First timer? In this formerly once-a-day blog (now pretty much an every-other-day blog), I have my computer select a random latitude and longitude that puts me somewhere in the continental United States (the lower 48). I call this “landing.” I keep track of the watersheds I land in, as well as the town I land near. I do some internet research to hopefully find something of interest about my landing location. To find out more about A Landing A Day (like who “Dan” is and what the various numbers and abbreviations mean), please see “About Landing,” (and “Abbreviations” and “Cryptic Numbers”) above.
Dan – I landed out in the wide-open desert spaces of . . . NV; 73/67; 4/10; 5; 153.3. Here’s my landing map, showing that I landed a few miles west of Rt 93, but near nothing of note:
Here’s an expanded view, showing my proximity to Tippett and Currie. You can see a previous landing – it was my Tippett ALAD landing from July of 2009.
My earlier post was pretty much about how Tippett is a ghosttown. So, I’ll feature Currie, which, surprise surprise, is pretty much a ghosttown.
But first, here’s my broader view:
And, my GE shot, which is a pretty cool looking landscape:
I’m right near a N-S drainage divide (easily seen on my close-in landing map, as well as on the photo above); a drop of water at my landing heads north, and then turns west. In this oblique GE shot (looking SW), you can really see the divide, and follow the drainage off to the right, wrapping around the hills. The water ends up in Goshute “Lake,” (3rd hit) which goes nowhere.
At the intersection of 93 & Alt 93 (see broader landing map, above) is Lages Station. Here’s a StreetView shot of what you’ll find here:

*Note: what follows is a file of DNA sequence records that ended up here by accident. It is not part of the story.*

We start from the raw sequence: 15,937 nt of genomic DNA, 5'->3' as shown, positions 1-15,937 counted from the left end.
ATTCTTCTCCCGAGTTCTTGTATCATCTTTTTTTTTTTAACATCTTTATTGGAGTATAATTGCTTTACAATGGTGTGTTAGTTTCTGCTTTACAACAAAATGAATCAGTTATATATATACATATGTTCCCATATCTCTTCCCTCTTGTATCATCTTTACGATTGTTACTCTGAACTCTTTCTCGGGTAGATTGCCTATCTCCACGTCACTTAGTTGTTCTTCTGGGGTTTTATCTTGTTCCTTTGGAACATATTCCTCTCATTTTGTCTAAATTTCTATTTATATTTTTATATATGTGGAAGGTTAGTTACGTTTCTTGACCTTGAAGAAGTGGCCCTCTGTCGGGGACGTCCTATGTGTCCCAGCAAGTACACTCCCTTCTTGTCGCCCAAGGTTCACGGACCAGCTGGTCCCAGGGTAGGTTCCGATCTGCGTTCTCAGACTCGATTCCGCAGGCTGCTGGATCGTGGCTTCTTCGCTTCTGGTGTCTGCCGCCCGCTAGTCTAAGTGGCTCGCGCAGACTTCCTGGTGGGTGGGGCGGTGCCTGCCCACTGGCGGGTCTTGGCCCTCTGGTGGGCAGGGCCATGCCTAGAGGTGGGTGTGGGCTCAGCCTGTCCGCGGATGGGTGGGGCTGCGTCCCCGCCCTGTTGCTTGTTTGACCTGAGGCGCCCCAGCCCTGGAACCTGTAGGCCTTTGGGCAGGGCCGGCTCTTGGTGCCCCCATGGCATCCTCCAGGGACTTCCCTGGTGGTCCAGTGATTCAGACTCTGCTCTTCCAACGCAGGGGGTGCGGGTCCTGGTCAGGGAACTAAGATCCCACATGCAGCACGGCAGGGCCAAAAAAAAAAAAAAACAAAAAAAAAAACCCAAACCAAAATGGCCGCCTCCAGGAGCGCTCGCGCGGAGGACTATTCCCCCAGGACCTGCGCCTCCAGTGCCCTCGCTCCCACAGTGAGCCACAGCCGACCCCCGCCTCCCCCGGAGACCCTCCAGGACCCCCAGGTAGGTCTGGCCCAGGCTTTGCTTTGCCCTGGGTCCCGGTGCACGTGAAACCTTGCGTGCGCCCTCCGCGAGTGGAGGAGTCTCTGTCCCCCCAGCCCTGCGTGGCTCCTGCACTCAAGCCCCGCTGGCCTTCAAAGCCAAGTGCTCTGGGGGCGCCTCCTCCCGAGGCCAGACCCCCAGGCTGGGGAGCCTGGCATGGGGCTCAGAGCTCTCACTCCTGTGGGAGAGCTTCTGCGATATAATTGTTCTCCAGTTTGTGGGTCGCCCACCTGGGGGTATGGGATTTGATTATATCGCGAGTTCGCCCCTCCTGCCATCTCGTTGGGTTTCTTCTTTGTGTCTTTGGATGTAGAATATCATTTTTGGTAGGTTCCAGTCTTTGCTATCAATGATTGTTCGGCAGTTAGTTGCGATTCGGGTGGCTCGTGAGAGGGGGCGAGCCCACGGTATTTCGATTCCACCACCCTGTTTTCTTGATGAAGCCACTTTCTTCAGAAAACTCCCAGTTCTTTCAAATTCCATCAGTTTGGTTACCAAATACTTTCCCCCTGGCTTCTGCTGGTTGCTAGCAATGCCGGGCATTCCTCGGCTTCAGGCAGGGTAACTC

Here’s a description of Lages Station (from Chrissy’s Flickr photostream):
Lages Station sits at the convergence of Hwy 93 and Alt Hwy 93 in Nevada. The town’s only building is a restaurant/gas station/motel/rv park/residence housing a family of three generations, a dog, chickens, peacocks, and rabbits, too, I was told.
Click here to check out Chrissy’s Lages Station photos.
Anyway, on to Currie, from Wiki:
The town is named after Joseph Currie, who started a ranch there in 1885. Discovery of copper in the neighboring town of Ely prompted the building of a railroad from Ely to the Southern Pacific main-line, at Cobre, Nevada. Currie is the mid-point between the two towns. On March 22, 1906, the first passenger train from Cobre to Currie was operated. Between 1906 and 1941, approximately 4.6 million people passed through Currie on rail.
[4.6 million?? Hard to believe! I wonder where the author got that number . . .]
The Ely copper smelters were closed on June 20, 1983 and the railroad closed one day later.
The major portion of the town, the business district (20 acres), is owned by Glenn and Brenda Taylor, who now reside in Utah. It consists of Goshute Mercantile, the bar, adjoining house, cabins, RV park, garage, historic buildings, and corrals. There is also the Northern Nevada Railroad depot and the Currie Elementary school. The Tayor’s wish to sell their part of the town.
Here’s the town’s “For Sale” sign:
Here’s Currie’s railroad depot (for sale):
Here’s the Currie Hotel back in the day:
And the Currie Hotel today (for sale):
And the Currie school (for sale). You have to love the “School Zone” sign:
I’ll close with this shot looking south on one of the Rt 93s, with Lages Station in the middle distance:
That’ll do it. . .
© 2010 A Landing A Day